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Little Gems

Articles from WATCHES (859 Articles)

Astronomically expensive watch
Astronomically expensive watch


Astronomically expensive watch

The "Little Gems" bulletin board is filled with weird and wonderful snippets about the world of jewellery.

Astronomically expensive watch

BusinessWeek magazine has named the Louis Moinet Meteoris, valued at over $US4.5m, as the most expensive watch of the year for 2010.

Meteoris is actually four watches – Asteroid, Rosetta Stone, Mars and Moon – presented together on a giant fifth watch, Planetarium. Each watch features part of a particular meteorite from which their names derive.

The dial of Asteroid comes from Itqiy, an asteroid that was formed near the sun.

Rosetta Stone features a fragment of its namesake, the oldest known meteorite ever found on earth, while Mars features a tiny Martian meteorite inlaid into a hand-engraved dial, and Moon presents a lunar meteorite.

The collection is a world first, as no stone from Itqiy, Mars or the Rosetta Stone had ever yet been used in watchmaking.

Meteoris took 14 years to create, and is based in the Watch Museum in France.

Yellow stone park

A Pennsylvania woman went from riches to rags when she discovered a flawless, 3.17-carat canary-yellow diamond at the Crater of Diamonds State Park in Arkansas in April. Patti Kubli had been searching the surface for about 30 minutes when she noticed the diamond shining in the dirt next to a quarter coin.

Crater of Diamonds State Park is the world’s only diamond-producing site open to the general public, and all visitors are allowed to keep whatever they find.

In total, over 75,000 diamonds have been unearthed at Arkansas’s 37 ½-acre diamond site since the first diamonds were found there. Diamonds at the park come in all colours. The three most common colours found at the park are white, brown and yellow, in that order. Kubli named the stone The Dorie Diamond, after her mother.

High-tech proposal

Online retailer KJ Global has released the ultimate bridal geek gadget – a high-tech ring box containing a 2-inch LCD display and a built-in speaker. The video-display and music in the Ivy Carat jewellery case can be changed via a laptop and a USB connection, allowing any potential groom to personalise his proposal.

Tiny treasure

A diamond manufacturing company in Surat has cut and polished the world’s smallest diamond, weighing just 0.0003 carats (0.00006 grams).

“Surat has always had the expertise to cut smaller stones, but it is a wonder how the person managed to cut and polish such a small piece. It is the smallest diamond polished in the world,” said International Gemological Institute (IGI) CEO Roland Lorie.

The hand-cut stone has 57 facets and yet it is barely visible to the naked eye.

The company is planning to approach the Guinness Book of Records for official recognition.

“Polishing a stone of this size is an art,” said Tehmasp Printer, managing director, IGI India, adding, “It would feel like a tiny grain of sand when held in one’s hand.”

SAMS Group Australia

La Toya launches diamond hand-cream

La Toya Jackson has teamed up with German skincare brand Alessandro International to launch a luxury hand lotion named Dream Cream in May. The cream contains diamond dust and comes in a case that features a luxurious Swarovski-encrusted lid.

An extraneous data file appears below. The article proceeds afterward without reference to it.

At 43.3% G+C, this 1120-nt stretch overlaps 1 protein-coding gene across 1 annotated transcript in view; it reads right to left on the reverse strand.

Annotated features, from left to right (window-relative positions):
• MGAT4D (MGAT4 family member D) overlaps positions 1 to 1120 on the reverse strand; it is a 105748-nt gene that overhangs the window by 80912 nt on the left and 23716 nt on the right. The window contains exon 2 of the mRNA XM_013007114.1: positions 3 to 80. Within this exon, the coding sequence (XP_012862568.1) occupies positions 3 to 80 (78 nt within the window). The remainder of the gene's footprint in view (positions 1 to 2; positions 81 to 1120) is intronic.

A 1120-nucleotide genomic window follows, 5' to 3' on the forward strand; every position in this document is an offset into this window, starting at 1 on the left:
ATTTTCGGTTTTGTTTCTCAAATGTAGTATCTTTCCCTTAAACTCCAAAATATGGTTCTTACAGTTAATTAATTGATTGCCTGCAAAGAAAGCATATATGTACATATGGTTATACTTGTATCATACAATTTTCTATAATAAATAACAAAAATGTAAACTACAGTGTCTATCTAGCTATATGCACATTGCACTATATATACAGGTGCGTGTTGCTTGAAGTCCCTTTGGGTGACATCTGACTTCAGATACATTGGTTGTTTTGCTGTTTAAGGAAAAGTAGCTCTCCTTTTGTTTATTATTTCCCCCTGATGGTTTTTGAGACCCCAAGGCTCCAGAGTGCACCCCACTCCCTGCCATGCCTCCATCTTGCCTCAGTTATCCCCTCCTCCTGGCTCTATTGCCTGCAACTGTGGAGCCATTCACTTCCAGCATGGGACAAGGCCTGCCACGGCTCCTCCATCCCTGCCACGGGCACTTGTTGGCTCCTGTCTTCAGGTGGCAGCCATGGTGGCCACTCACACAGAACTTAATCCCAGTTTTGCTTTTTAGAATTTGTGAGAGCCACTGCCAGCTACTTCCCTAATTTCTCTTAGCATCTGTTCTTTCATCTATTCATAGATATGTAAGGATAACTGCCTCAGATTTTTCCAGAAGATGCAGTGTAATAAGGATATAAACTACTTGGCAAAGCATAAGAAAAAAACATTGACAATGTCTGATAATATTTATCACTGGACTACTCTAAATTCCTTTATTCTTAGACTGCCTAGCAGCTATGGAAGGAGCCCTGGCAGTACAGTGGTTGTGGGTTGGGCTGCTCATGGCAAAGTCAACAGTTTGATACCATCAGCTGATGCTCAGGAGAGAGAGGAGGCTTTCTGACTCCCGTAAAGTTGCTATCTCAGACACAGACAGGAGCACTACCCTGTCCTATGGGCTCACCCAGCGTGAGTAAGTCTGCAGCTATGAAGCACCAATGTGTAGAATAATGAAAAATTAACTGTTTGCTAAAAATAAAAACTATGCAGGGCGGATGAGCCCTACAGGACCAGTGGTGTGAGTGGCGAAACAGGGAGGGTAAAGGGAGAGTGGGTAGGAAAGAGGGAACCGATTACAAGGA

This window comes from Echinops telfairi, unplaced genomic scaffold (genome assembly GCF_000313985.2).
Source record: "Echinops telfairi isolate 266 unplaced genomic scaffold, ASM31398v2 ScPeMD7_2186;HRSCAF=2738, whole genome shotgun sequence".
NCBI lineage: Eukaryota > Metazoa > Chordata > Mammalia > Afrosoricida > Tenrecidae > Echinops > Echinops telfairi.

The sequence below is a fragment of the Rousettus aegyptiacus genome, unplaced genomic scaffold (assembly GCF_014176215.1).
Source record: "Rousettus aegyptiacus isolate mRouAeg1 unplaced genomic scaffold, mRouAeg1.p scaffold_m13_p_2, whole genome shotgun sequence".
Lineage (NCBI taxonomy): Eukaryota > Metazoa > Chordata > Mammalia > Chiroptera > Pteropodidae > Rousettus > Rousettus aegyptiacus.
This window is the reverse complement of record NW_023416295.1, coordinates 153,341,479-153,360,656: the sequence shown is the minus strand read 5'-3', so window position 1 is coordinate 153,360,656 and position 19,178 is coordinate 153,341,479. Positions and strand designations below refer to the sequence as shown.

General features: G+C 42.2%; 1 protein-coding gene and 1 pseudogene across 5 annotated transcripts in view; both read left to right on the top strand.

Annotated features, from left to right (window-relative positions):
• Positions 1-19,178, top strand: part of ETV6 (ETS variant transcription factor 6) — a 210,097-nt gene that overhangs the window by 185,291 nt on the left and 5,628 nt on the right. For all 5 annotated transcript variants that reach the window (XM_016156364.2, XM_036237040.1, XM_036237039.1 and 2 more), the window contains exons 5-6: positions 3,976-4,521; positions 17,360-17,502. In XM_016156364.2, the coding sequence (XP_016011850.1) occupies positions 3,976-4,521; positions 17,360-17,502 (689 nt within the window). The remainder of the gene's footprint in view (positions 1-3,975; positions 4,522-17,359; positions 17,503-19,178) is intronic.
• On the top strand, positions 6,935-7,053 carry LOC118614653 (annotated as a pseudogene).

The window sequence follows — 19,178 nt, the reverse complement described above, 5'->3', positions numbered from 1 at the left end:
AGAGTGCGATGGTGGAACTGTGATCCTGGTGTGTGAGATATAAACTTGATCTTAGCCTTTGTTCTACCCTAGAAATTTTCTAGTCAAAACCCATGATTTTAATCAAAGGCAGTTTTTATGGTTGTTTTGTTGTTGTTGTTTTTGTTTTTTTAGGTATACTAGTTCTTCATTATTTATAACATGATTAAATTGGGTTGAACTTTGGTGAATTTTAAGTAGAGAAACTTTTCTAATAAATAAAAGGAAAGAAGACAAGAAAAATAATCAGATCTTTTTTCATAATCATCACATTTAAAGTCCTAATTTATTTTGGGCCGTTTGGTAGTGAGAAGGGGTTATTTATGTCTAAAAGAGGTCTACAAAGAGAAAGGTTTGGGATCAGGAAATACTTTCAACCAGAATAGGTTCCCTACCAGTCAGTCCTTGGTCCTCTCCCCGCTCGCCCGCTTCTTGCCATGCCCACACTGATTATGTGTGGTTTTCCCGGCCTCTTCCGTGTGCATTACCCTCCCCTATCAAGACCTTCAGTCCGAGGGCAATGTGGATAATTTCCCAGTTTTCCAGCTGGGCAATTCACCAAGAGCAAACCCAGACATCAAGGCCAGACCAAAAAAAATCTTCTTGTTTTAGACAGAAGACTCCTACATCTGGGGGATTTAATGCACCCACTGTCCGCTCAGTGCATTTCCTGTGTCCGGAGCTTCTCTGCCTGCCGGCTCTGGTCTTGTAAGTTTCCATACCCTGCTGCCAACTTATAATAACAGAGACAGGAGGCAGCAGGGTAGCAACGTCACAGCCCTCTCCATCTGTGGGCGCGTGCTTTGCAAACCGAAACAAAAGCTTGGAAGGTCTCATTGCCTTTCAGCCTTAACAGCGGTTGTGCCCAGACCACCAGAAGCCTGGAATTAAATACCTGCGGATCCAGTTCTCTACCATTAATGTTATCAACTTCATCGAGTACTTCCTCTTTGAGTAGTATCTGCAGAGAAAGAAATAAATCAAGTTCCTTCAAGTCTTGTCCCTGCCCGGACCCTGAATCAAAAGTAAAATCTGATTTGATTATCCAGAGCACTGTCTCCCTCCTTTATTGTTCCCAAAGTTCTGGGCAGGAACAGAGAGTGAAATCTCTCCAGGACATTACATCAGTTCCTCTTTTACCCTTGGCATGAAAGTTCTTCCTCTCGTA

According to Women’s Wear Daily, only about 1500 units of the cream will be available, carried exclusively at Alessandro counters.

Alessandro founder Sylvia Troska said that Jackson was very involved in the creation of the product.

“La Toya kept me focused on the product. She called me at 3am because she wanted to talk about the samples that I sent to her.”

Gold headed for the scrap heap

More gold jewellery was scrapped in 2009 than made, according to US industry magazine Professional Jeweller, and the industry could be faced with another spike this year as gold prices are forecast to hit $US1,300 ($AUD1,400) an ounce.

Precious metals analyst GFMS has forecast a peak in gold prices in the second half of 2010 as investors return to safe-haven buying. This price spike could reignite the trend towards scrapping of gold through pawnbrokers, jewellers and newly set-up cash-for-gold companies that the industry saw in 2009.

“For the world to be scrapping more gold jewellery than it was making shows that the market was under extreme stress conditions last year caused by the global financial crisis,” GFMS chairman Philip Klapwijk said.

A call from Calypso

Luxury mobile-phone accessorising firm Givori has released a new marine-themed collection of Nokia handsets designed with 18-carat gold and mother of pearl.

The collection is composed of gold-plated handsets with fish scales in mother of pearl, and is inspired by sea-nymph Calypso from Greek mythology.

“Each mother of pearl element is individually hand-fitted and grouped together to form one seamless surface reflecting heavenly hues,” Givori brand manager Nader Mikhail said. “It’s a true piece of jewellery and the ultimate fashion accessory”.

Public display of affection

An American man has used a Manhattan jeweller’s display window to stage a memorable wedding proposal for his girlfriend.

According to NYDailyNews, Tom DeBourcy placed a 2-carat diamond ring on Alex Routenberg’s finger during a stroll past Jeri Cohen Fine Jewelry, where he had arranged for  a “Will you marry me Alexandra?” sign to be displayed.

The bride-to-be regularly walked past the store after seeing it featured on the hit reality TV show Real Housewives of New York.

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